Faulconer made the comments following weekend protests in California over the curfew that went into effect on Saturday for the majority of the state.
At a simultaneous rally in San Clemente, 칼리프., demonstrators were seen gathered around a fire, with members of the crowd tossing protective face coverings into the flames.
“I think what you’re seeing is people are angry and rightfully so because what we continue to see is executive order after executive order, in this case a hollow executive order that has to do with curfews at night rather than the real leadership we need out of the governor and out of Sacramento, which we are not getting in California,” Faulconer said on Monday.
He then asked, “Where is the executive order to help reopen schools safely for kids and for teachers? Where is the executive order to fix our unemployment department, where we have over 500,000 Californians who have been put out of their jobs, out of work, but yet can’t get their unemployment checks?”
“That’s what you’re seeing in California," 그는 계속했다. “People are hurting and rightfully so and they’re not getting what they need out of this governor.”
The protests came as California – like other states across the U.S. – grappled with a rise in confirmed cases of the coronavirus, as well as rises in hospitalizations and deaths.
As of Sunday, California had seen more than 1.1 million confirmed cases of the virus since the pandemic began, 이상 18,700 deaths, according to data provided by The New York Times.
목요일에, Newsom announced the new overnight curfew for the state and called for all “nonessential work, movement and gatherings” in the state’s “purple-tier” coronavirus communities to be halted between 10 오후. 과 5 오전.
Purple tier communities are areas where the coronavirus outbreak is the most severe, with more than seven cases per 100,000 residents.
Earlier this month Faulconer tweeted his criticism of the governor.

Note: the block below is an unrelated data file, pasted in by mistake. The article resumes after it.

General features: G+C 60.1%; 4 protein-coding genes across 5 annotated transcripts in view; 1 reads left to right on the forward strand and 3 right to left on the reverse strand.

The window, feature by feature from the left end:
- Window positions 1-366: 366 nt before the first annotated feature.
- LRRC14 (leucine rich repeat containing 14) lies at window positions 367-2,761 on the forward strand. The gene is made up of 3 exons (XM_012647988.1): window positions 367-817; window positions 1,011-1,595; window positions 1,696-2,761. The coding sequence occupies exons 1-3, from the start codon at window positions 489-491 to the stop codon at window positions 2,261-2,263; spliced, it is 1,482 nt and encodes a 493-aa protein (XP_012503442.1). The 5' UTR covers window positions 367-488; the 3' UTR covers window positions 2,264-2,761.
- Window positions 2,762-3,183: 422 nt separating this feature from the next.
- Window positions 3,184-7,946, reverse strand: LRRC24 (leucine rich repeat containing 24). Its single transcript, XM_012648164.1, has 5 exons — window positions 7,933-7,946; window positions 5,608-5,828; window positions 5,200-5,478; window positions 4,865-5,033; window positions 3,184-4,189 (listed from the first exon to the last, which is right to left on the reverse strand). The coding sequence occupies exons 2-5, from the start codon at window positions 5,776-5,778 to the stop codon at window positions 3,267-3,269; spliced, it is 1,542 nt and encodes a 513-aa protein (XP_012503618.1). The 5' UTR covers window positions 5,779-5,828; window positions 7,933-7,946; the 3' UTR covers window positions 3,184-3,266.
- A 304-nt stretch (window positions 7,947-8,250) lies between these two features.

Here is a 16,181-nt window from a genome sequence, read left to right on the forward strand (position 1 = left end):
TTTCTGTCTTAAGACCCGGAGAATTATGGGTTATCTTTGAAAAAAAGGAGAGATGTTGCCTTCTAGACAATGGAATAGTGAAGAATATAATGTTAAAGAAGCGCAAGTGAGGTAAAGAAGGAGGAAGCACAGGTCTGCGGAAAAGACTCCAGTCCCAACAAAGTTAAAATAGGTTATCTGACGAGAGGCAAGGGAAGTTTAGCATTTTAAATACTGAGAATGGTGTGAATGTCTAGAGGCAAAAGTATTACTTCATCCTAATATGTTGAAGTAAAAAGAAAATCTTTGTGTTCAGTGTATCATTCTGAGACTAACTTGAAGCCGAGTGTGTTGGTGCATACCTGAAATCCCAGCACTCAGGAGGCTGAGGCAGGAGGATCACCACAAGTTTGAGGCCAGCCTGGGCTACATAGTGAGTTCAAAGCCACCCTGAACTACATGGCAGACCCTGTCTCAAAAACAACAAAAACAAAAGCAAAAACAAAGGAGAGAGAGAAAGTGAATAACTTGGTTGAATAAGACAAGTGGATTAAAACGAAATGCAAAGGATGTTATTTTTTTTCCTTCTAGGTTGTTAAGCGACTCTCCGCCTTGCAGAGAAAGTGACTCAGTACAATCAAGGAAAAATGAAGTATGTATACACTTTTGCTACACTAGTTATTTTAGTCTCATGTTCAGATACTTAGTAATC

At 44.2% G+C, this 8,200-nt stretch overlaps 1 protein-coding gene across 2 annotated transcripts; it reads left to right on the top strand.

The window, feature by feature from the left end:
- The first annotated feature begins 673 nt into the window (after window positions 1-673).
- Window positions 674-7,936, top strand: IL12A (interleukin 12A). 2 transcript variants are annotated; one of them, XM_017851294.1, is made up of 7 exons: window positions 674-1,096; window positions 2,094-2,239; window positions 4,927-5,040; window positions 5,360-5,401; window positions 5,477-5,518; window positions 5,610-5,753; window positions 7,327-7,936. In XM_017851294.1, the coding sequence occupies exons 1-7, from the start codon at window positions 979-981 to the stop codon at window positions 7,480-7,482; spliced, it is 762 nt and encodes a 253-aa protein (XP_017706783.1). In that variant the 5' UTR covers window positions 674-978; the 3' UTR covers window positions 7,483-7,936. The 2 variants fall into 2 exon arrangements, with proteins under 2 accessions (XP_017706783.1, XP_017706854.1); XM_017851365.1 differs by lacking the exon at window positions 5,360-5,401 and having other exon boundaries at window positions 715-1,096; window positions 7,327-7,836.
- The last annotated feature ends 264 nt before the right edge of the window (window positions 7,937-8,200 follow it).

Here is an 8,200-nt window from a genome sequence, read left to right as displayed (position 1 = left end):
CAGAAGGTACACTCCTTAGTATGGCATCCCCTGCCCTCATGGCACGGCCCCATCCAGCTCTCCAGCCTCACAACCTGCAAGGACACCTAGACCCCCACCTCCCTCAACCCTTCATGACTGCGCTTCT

“His kids can learn in person. But yours can’t,” he wrote in the Nov. 13 트위터. “He can celebrate birthday parties. But you can’t.”
Faulconer also pointed out in the tweet that Newsom broke his own coronavirus rules by attending a birthday party at an expensive restaurant earlier this month.
“He can dine on a $ 350 meal at one California’s fanciest restaurants during the worst recession in generations. But you definitely can’t,” Faulconer wrote. “Can you believe this? I can’t.”
Newsom apologized after photos showed him dining at the posh restaurant in the company of multiple lobbyists and even two of the state’s top medical officials to celebrate longtime adviser Jason Kinney’s 50th birthday. Twelve people and more than three households attended the dinner at French Laundry in Napa County. California’s rules limit the number of households to three that may gather.
Speaking on “America’s Newsroom” on Monday, Faulconer stressed that “if you set the rules, you have to follow them.”
He also said that in a “state as big and diverse as California,” the governor should have asked local leaders for input, before he imposed “a one-size-fits-all policy,” which Faulconer said “clearly is not working.”
“I spend a lot time every single day on communicating being safe, making sure you’re doing physical distancing, wearing the mask, but we have to have to have a governor that understands that you’ve got to work with your local counties and if you’re going to put out rules, you better follow them yourself,” Faulconer said.
A spokesperson with Newsom’s office did not immediately respond to Fox News’ request for comment.
Newsom is up for reelection in 2022. Faulconer, a moderate Republican, did not run for reelection in 2020 and is finishing his final weeks as mayor of California’s second-most populous city.
Host Trace Gallagher asked Faulconer, “How is it that a moderate Republican in California, which is largely controlled by Democrats, and the Republicans that are here tend to be a bit further right, how does a candidate like you win?”
“I’m giving it serious consideration because we need new leadership in the governor’s office,” Faulconer responded. “I will tell you our demographics here in the city of San Diego almost mirror those of the state in terms of party registration yet I’ve been able to be successfully elected for two terms because it’s about results, it’s not about rhetoric.”
He then cited the homeless issue in the state as an example.
“As we’ve seen homelessness skyrocket by double digits across the state of California in the last several years, San Diego County is the only major urban county where homelessness has gone down double digits,” Faulconer said. “That’s because I take a very compassionate yet firm approach to getting people off the streets.”
“That’s the type of leadership that we need in Sacramento,” he stressed. “It’s not about partisan politics, it’s about getting results.”
Fox News’ Morgan Phillips and Dom Calicchio contributed to this report.